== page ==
4.8.09

FLG asks:

The interesting question for me that arises out of the "the very best acts (Grandmaster Flash, Run DMC, Public Enemy, NWA, Biggie, etc) are both excellent within the terms of the genre and extremely popular" is what that says about the hip-hop audience. Is it more knowledgeable? More apt to recognize talent and quality?

My theory has always been that because a rapper doesn't so much write music as lyrics that are then arranged to other people's music his talent as a lyricist is front, center, and undiluted."


When I was writing the post, I was trying to think of how the analogues work in other areas of aesthetics. I came to the conclusion that it's the American indie aesthetic that's backwards, which makes us perceive hip-hop as being bizarre in this regard. After all, think of the underlying premise of hip-hop: those acts which are significantly better than average will become very popular. The relationship between the two is clear, and, moreover, exactly the relationship we might expect.

The same is true in literature, so far as I can tell, at least through the early 20th century: Dickens was unbelievably popular, as was Balzac, or Jane Austen, etc. The first case I can think of in which a retrospective judgment of quality does not match initial popularity is The Great Gatsby, but Fitzgerald was at least also a great short story writer and wildly popular at that (it makes sense that the audience for "A Diamond as Big as the Ritz" isn't quite the same as that for Gatsby).

It's not until, perhaps, the 50s and the rise of 'cool' that one gets credit for liking things other people actively dislike (it was a matter of some caché, though not much, amongst my high school friends, to own, or at least have listened to, some portion of Lou Reed's Metal Machine Music, which is a horrific assault on the ears); but it seems like this actively overturns most of the history of aesthetics. But maybe I'm wrong about the history--this is something of a blind spot.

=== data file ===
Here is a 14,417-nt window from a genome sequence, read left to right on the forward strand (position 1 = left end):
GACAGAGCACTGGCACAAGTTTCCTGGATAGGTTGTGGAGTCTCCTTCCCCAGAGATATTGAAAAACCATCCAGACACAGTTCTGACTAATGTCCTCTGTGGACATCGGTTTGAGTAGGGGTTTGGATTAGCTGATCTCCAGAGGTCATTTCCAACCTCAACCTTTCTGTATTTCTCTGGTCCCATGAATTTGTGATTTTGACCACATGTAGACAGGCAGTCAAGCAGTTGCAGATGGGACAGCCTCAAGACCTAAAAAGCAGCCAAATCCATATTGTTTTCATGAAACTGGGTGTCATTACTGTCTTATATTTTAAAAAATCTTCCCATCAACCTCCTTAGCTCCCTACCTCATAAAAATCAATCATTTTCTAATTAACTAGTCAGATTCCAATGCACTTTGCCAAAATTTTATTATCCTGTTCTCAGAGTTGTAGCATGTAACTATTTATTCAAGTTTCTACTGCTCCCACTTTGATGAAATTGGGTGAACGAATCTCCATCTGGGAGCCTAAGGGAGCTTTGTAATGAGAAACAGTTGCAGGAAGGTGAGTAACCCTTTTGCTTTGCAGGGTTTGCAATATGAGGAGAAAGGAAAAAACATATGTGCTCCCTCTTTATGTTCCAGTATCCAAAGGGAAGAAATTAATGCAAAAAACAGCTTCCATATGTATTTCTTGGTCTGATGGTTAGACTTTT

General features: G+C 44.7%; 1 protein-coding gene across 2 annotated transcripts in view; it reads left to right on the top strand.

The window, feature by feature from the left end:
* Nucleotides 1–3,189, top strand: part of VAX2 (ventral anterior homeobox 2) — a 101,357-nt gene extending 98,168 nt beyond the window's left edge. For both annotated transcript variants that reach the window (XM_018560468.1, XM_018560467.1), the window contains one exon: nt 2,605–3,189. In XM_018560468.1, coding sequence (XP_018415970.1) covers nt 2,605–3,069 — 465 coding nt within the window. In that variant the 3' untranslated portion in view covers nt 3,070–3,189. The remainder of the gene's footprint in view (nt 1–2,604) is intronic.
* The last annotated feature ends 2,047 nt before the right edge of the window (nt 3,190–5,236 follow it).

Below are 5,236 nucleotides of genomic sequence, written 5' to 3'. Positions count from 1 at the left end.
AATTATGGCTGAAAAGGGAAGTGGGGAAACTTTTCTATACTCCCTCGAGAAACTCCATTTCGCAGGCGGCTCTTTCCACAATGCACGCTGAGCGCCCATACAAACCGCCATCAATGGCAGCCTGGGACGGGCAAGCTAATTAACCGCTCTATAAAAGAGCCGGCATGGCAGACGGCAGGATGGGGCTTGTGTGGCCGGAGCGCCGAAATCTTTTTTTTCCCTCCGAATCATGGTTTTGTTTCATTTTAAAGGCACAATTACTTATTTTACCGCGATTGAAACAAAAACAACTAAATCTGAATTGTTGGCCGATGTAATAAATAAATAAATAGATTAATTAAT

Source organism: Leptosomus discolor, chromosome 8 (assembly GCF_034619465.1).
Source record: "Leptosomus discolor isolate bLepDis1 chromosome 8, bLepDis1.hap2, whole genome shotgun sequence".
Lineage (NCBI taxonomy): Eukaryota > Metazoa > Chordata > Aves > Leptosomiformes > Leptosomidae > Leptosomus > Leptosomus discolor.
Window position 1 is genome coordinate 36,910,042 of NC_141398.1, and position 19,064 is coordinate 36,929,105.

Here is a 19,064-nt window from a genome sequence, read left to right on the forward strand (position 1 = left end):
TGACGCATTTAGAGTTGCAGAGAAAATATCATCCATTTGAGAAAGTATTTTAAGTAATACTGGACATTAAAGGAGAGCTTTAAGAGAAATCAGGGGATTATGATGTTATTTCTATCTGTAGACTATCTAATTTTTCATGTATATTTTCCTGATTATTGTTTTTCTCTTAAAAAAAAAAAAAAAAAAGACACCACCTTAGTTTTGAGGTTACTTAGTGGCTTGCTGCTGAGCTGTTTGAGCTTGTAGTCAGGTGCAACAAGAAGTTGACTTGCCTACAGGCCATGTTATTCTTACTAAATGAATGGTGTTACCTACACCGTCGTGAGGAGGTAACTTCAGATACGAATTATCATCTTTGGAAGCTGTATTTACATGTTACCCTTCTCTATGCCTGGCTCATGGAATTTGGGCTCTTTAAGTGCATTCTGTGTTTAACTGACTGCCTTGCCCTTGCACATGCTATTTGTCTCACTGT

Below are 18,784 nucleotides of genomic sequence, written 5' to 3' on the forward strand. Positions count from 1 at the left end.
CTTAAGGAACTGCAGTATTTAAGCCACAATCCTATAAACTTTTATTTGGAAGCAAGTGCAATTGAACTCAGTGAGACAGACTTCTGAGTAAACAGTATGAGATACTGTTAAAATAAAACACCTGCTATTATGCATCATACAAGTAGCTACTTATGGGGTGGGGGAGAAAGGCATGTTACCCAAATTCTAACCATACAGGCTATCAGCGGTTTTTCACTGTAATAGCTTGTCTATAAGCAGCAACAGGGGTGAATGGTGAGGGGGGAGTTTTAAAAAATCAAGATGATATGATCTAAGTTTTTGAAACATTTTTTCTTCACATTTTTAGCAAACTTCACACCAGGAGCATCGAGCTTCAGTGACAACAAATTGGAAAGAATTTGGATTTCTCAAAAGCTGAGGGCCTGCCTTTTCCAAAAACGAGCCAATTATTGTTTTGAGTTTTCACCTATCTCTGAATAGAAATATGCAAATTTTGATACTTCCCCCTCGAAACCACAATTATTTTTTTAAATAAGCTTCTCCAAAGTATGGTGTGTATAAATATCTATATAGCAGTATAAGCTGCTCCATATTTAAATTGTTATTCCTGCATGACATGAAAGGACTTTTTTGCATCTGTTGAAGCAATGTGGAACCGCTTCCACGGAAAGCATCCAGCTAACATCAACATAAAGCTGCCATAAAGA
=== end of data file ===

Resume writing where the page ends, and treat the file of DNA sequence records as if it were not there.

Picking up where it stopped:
3 comments:

notasianthug said...

Moby Dick comes to mind as a "great book" that sold nada during Melville's lifetime. I'm sure there are other examples but I can't name specific ones right now.

BTW I am a longtime reader who really appreciates your site but has never commented til now, mainly because of my appalling ignorance of political theory and history. Keep up the good work! I am curious about the Commandments to Foil the Nazis cited in your header; I haven't been able to find any other live references to them online. Do you have any sources where I can trace them?

Nicholas said...

hmm... this is a quite interesting point. Perhaps I should amend the overall idea to say that while a valuation within an author's opera can change over time (covering Gatsby and Moby Dick), the fame itself tends to correspond to who is actually talented.

The place I first encountered the Ten Commandments was in a sociology book on rescuers during the Holocaust. I want to say it was _Quiet Heroes_, but I don't remember for sure. Norm Geras' _The Contract of Mutual Indifference_ has the book cited somewhere. I'll see if I can't find it...

notasianthug said...

I see your meaning, but it seems a better distinction might be between the contemporary neglected geniuses and the hip obscurities. So William Blake was almost totally ignored during his life (unlike Melville who as you say was quite well-known for his early writing), whereas various aesthetic schools have always distinguished themselves by cultivating their own alternative canons of past and contemporary artists. The general point that a larger and more important shift took place in the 20th century is right though; I think John Carey's The Intellectuals and the Masses argues the Modernists were the first movement that militated against popular taste and enjoyment. He probably overstates the case, but the chronology seems right.

Thanks for the tip on Quiet Heroes: a Google books search shows that it indeed references the Dutch Commandments. I'll have to check out the book.